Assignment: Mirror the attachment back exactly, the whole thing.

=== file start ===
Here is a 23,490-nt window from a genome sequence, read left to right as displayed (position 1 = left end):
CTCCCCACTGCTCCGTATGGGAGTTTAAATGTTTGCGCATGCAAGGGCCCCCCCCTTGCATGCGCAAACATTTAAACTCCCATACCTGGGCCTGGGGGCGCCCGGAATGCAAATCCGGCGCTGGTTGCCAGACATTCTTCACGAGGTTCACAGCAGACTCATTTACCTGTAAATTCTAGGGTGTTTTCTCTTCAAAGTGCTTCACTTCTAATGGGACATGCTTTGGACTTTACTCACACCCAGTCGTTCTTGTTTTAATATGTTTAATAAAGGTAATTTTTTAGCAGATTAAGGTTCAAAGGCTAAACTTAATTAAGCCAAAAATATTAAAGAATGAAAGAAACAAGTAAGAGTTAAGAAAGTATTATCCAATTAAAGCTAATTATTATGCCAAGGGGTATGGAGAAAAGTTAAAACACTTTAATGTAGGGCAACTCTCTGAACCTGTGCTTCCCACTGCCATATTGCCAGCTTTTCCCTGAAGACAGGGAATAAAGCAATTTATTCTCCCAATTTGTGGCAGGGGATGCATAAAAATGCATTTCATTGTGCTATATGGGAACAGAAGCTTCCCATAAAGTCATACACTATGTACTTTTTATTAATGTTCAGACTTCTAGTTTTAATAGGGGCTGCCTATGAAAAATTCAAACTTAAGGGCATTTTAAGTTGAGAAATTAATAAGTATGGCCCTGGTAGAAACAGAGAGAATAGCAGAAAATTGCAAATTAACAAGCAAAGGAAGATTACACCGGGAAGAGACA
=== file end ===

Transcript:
Here is a 23,490-nt window from a genome sequence, read left to right as displayed (position 1 = left end):
CTCCCCACTGCTCCGTATGGGAGTTTAAATGTTTGCGCATGCAAGGGCCCCCCCCTTGCATGCGCAAACATTTAAACTCCCATACCTGGGCCTGGGGGCGCCCGGAATGCAAATCCGGCGCTGGTTGCCAGACATTCTTCACGAGGTTCACAGCAGACTCATTTACCTGTAAATTCTAGGGTGTTTTCTCTTCAAAGTGCTTCACTTCTAATGGGACATGCTTTGGACTTTACTCACACCCAGTCGTTCTTGTTTTAATATGTTTAATAAAGGTAATTTTTTAGCAGATTAAGGTTCAAAGGCTAAACTTAATTAAGCCAAAAATATTAAAGAATGAAAGAAACAAGTAAGAGTTAAGAAAGTATTATCCAATTAAAGCTAATTATTATGCCAAGGGGTATGGAGAAAAGTTAAAACACTTTAATGTAGGGCAACTCTCTGAACCTGTGCTTCCCACTGCCATATTGCCAGCTTTTCCCTGAAGACAGGGAATAAAGCAATTTATTCTCCCAATTTGTGGCAGGGGATGCATAAAAATGCATTTCATTGTGCTATATGGGAACAGAAGCTTCCCATAAAGTCATACACTATGTACTTTTTATTAATGTTCAGACTTCTAGTTTTAATAGGGGCTGCCTATGAAAAATTCAAACTTAAGGGCATTTTAAGTTGAGAAATTAATAAGTATGGCCCTGGTAGAAACAGAGAGAATAGCAGAAAATTGCAAATTAACAAGCAAAGGAAGATTACACCGGGAAGAGACA